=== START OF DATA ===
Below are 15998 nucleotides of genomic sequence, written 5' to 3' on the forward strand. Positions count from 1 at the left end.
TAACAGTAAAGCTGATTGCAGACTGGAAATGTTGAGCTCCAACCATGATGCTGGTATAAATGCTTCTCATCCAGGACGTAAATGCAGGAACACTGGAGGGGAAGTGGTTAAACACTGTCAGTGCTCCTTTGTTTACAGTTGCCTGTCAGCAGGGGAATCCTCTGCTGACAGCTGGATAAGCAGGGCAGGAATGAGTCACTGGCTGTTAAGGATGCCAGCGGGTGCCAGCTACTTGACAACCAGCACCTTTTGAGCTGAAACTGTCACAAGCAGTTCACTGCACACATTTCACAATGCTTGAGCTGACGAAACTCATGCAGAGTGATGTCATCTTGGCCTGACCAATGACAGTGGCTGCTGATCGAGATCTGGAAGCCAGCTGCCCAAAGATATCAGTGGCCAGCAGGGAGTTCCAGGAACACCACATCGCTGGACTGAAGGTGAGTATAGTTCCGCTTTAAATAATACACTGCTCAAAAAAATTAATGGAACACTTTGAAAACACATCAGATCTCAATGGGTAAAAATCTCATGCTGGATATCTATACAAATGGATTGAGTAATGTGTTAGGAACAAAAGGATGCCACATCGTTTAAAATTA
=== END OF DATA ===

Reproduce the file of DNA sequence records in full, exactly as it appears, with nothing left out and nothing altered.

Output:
Below are 15998 nucleotides of genomic sequence, written 5' to 3' on the forward strand. Positions count from 1 at the left end.
TAACAGTAAAGCTGATTGCAGACTGGAAATGTTGAGCTCCAACCATGATGCTGGTATAAATGCTTCTCATCCAGGACGTAAATGCAGGAACACTGGAGGGGAAGTGGTTAAACACTGTCAGTGCTCCTTTGTTTACAGTTGCCTGTCAGCAGGGGAATCCTCTGCTGACAGCTGGATAAGCAGGGCAGGAATGAGTCACTGGCTGTTAAGGATGCCAGCGGGTGCCAGCTACTTGACAACCAGCACCTTTTGAGCTGAAACTGTCACAAGCAGTTCACTGCACACATTTCACAATGCTTGAGCTGACGAAACTCATGCAGAGTGATGTCATCTTGGCCTGACCAATGACAGTGGCTGCTGATCGAGATCTGGAAGCCAGCTGCCCAAAGATATCAGTGGCCAGCAGGGAGTTCCAGGAACACCACATCGCTGGACTGAAGGTGAGTATAGTTCCGCTTTAAATAATACACTGCTCAAAAAAATTAATGGAACACTTTGAAAACACATCAGATCTCAATGGGTAAAAATCTCATGCTGGATATCTATACAAATGGATTGAGTAATGTGTTAGGAACAAAAGGATGCCACATCGTTTAAAATTA